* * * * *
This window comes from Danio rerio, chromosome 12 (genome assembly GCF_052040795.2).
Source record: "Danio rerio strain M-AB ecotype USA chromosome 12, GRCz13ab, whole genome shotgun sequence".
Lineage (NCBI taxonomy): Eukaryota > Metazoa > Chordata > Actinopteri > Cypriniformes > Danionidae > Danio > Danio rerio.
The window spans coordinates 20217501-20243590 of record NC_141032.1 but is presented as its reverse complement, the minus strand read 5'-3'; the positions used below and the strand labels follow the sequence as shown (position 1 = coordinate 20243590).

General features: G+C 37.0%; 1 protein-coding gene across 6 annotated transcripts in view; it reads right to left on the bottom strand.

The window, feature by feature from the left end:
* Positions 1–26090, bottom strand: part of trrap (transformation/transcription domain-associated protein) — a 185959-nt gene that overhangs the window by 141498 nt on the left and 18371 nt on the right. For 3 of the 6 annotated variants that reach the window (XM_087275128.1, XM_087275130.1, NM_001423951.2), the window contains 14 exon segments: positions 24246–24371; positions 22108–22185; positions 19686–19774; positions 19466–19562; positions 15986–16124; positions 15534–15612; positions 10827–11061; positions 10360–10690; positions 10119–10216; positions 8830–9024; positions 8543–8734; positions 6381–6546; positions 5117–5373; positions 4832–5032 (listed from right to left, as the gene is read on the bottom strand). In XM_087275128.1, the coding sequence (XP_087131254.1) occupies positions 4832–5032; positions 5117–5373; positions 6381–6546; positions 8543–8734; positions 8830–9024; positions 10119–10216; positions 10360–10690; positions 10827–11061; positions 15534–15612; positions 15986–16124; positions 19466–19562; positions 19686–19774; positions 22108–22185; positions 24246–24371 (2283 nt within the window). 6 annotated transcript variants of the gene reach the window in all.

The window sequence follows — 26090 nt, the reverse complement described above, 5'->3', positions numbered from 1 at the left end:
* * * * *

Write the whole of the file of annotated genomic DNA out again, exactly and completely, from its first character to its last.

This window comes from Danio rerio, chromosome 12 (genome assembly GCF_052040795.2).
Source record: "Danio rerio strain M-AB ecotype USA chromosome 12, GRCz13ab, whole genome shotgun sequence".
Lineage (NCBI taxonomy): Eukaryota > Metazoa > Chordata > Actinopteri > Cypriniformes > Danionidae > Danio > Danio rerio.
The window spans coordinates 20217501-20243590 of record NC_141032.1 but is presented as its reverse complement, the minus strand read 5'-3'; the positions used below and the strand labels follow the sequence as shown (position 1 = coordinate 20243590).

General features: G+C 37.0%; 1 protein-coding gene across 6 annotated transcripts in view; it reads right to left on the bottom strand.

The window, feature by feature from the left end:
* Positions 1–26090, bottom strand: part of trrap (transformation/transcription domain-associated protein) — a 185959-nt gene that overhangs the window by 141498 nt on the left and 18371 nt on the right. For 3 of the 6 annotated variants that reach the window (XM_087275128.1, XM_087275130.1, NM_001423951.2), the window contains 14 exon segments: positions 24246–24371; positions 22108–22185; positions 19686–19774; positions 19466–19562; positions 15986–16124; positions 15534–15612; positions 10827–11061; positions 10360–10690; positions 10119–10216; positions 8830–9024; positions 8543–8734; positions 6381–6546; positions 5117–5373; positions 4832–5032 (listed from right to left, as the gene is read on the bottom strand). In XM_087275128.1, the coding sequence (XP_087131254.1) occupies positions 4832–5032; positions 5117–5373; positions 6381–6546; positions 8543–8734; positions 8830–9024; positions 10119–10216; positions 10360–10690; positions 10827–11061; positions 15534–15612; positions 15986–16124; positions 19466–19562; positions 19686–19774; positions 22108–22185; positions 24246–24371 (2283 nt within the window). 6 annotated transcript variants of the gene reach the window in all.

The window sequence follows — 26090 nt, the reverse complement described above, 5'->3', positions numbered from 1 at the left end: